Housing

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It is critical that the housing bubble is safely deflated

Published by Anonymous (not verified) on Sat, 25/06/2022 - 4:16am in

Stratospheric housing prices are perhaps the most critical domestic issue in Australia. Not only are a collapse of the housing bubble and a recession now threatening, but homelessness and rent stress, unaddressed and exploited, can quickly fester into ugly politics. The elephant in the room is the excessive money created by under-regulated commercial banks. Housing Continue reading »

Evanston, Illinois Is the First City to Offer Reparations to Black Residents

Published by Anonymous (not verified) on Sun, 19/06/2022 - 6:00pm in

For most of her childhood, Ramona Burton didn’t notice other people treating her differently. Born in the city of Evanston, Illinois, the 73-year-old was raised by hard-working, loving parents: her mother was a primary school teacher; her father, among several jobs, was an employee at the Oscar Mayer meat company.

But as Burton grew up, she began to connect the dots. One time, she remembers, the family ordered a meal at a restaurant but they were told they could only have take out, not eat the food inside. Then, as a high school student, she was suspended for a day or two just for running down the hall too quickly, something that never happened to white students. Later on, she found out that she and her siblings had to be delivered in a Chicago hospital — Black babies weren’t allowed to be born in Evanston’s. “I realized there was a different set of rules for caucasians and for Blacks,” she says.

Ramona Burton and her siblings in 1955. Photo courtesy Ramona Burton

That prejudice against the Black community was deeply entrenched across the country as Burton grew up. Some say that while aspects of equality have improved and discrimination has reduced, much of it remains. But in a pioneering effort to begin the healing process for decades of racial injustice, last year Evanston became the first city in the US to offer Black residents reparations. 

“We hope this will lay the tracks and foundations for a better future,” says Peter Braithwaite, 2nd Ward Councilmember and Chair of the City’s Reparations Committee. “But there’s a long way to go. This process will take generations.”

Under the “Restorative Housing Program,” the first of the reparations initiatives, Evanston City Council has given an initial 16 qualifying Black households $25,000 for home repairs, down payments or mortgage payments. In order to qualify, residents must either have lived in — or be a direct descendant of a Black person who lived in — Evanston between 1919 to 1969 and suffered a form of discrimination related to housing because of city ordinances, policies or practices.

Research commissioned by the City of Evanston, which formed the groundwork for the reparations policy, uncovered city-mandated housing discrimination during that period. This included arbitrarily denying Black communities loans in a practice known as redlining, demolishing Black homes through commercial rezoning, and divesting from Black communities by closing the only school and hospital. These actions “led to the decline of socioeconomic status and hindered the ability to acquire wealth for Evanston’s Black community,” the researchers found.

The relics of those discriminatory policies are stark: Since the 1960s, unemployment in the city’s Black community has risen from five to 15 percent even while the citywide average has held steady below eight percent. Median income in the 5th ward, a Black neighborhood, ranges from $45,000 to $55,000, while the median in Evanston is between $60,000 and $110,000. The ward also has the lowest property values in the city, no public school, and is the only ward with areas classified as food deserts.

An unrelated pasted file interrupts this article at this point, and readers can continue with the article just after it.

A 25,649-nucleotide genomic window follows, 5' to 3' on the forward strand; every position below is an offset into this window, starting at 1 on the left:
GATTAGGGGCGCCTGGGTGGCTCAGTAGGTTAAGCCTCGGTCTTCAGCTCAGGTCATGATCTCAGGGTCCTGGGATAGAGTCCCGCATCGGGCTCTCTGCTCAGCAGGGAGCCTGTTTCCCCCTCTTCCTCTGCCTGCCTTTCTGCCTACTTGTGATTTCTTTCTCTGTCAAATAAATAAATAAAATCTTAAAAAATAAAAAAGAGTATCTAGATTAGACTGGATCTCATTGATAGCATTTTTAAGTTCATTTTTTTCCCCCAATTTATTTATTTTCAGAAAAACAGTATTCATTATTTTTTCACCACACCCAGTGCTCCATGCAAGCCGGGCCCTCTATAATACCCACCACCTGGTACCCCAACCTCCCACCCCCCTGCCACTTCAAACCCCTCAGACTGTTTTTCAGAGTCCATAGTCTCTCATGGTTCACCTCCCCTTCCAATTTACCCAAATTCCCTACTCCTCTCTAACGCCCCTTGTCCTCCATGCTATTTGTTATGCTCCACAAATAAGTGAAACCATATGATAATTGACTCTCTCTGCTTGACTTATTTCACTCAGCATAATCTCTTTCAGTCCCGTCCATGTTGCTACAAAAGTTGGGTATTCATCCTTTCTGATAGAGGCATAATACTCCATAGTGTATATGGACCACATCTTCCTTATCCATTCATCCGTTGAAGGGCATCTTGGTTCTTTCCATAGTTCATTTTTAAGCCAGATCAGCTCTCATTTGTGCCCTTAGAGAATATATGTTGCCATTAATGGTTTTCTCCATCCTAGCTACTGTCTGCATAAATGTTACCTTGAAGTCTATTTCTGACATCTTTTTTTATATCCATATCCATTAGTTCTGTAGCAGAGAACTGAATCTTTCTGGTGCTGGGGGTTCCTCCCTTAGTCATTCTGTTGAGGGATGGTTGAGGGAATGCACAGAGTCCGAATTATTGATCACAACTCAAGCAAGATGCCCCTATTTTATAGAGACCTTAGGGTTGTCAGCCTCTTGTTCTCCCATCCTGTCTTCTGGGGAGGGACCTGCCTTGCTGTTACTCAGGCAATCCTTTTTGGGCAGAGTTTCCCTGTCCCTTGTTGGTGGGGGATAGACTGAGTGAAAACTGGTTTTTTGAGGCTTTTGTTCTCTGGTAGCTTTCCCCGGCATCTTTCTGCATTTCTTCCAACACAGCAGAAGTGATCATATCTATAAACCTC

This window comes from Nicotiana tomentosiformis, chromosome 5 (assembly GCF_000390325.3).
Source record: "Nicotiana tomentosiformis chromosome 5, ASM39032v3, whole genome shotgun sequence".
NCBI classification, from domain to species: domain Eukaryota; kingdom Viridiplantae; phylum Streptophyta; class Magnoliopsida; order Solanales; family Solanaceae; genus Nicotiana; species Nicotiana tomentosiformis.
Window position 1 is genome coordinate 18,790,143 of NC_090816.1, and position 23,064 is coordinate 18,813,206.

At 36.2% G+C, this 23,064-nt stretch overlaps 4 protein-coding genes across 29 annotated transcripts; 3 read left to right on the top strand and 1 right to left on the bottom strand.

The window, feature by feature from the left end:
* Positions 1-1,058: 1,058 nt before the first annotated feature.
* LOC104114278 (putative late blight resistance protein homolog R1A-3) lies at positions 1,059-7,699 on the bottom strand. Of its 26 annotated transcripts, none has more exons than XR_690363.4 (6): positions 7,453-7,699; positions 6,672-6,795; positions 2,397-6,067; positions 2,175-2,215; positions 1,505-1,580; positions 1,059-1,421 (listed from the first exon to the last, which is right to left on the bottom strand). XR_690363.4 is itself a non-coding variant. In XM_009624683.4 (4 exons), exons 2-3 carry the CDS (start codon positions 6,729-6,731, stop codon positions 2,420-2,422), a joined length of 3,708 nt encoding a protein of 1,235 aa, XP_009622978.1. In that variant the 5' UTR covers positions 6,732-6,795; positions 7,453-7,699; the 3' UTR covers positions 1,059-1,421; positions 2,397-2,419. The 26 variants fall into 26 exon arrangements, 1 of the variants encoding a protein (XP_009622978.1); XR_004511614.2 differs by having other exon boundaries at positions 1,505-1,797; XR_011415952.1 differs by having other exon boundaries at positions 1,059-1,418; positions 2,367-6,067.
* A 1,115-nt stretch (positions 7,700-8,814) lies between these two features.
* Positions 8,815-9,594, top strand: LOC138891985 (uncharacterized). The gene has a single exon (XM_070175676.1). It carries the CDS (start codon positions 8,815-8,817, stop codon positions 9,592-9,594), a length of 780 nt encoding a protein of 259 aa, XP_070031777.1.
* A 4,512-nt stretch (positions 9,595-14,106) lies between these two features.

“It is a first step, but it is an extraordinarily commendable first step,” says Cornell William Brooks, reparations advocate and professor of the Practice of Public Leadership and Social Justice at the Harvard Kennedy School. Credit: risingthermals / Flickr

In response to those findings, the city identified four areas in which its local reparations could be focused: housing, education, economic development and mental health support related to the traumas of discrimination.

The first to be addressed is housing. The city is funding the scheme through a three percent tax on the sale of recreational marijuana from a local dispensary, as well as through private donations from individuals and companies. The goal is to “revitalize, preserve and stabilize” homes; increase homeownership and build wealth; build intergenerational equity; and improve the retention rate of homeowners.

Cornell William Brooks, professor of the Practice of Public Leadership and Social Justice at the Harvard Kennedy School and a reparations advocate, believes the policy has the potential to be a landmark moment in US history.

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“It is a first step, but it is an extraordinarily commendable first step,” he says. “The first government reparation check was not issued by Washington DC. The cradle of the confederacy, Richmond, Virginia, didn’t do it. Charleston, South Carolina, where the Civil War began, didn’t do it. What this midsize city in Illinois is doing, attempting to repair the harm born of slavery, is not just noteworthy, but historic.”

The development of Evanston’s reparations dates back years and is rooted in community engagement. The Equity and Empowerment Commission held two meetings in July 2019 to discuss practical solutions for reparations with community members. Then, in November 2019, the council adopted Resolution 126-R-19, establishing the Reparations Fund and the Reparations Subcommittee. Following that, the subcommittee hosted three town halls to educate and inform the community on reparations at the local and federal level, plus 15 public meetings to discuss the Restorative Housing Program. “It helped us not only improve the program, but, I believe, contribute to the national discussion,” says Braithwaite.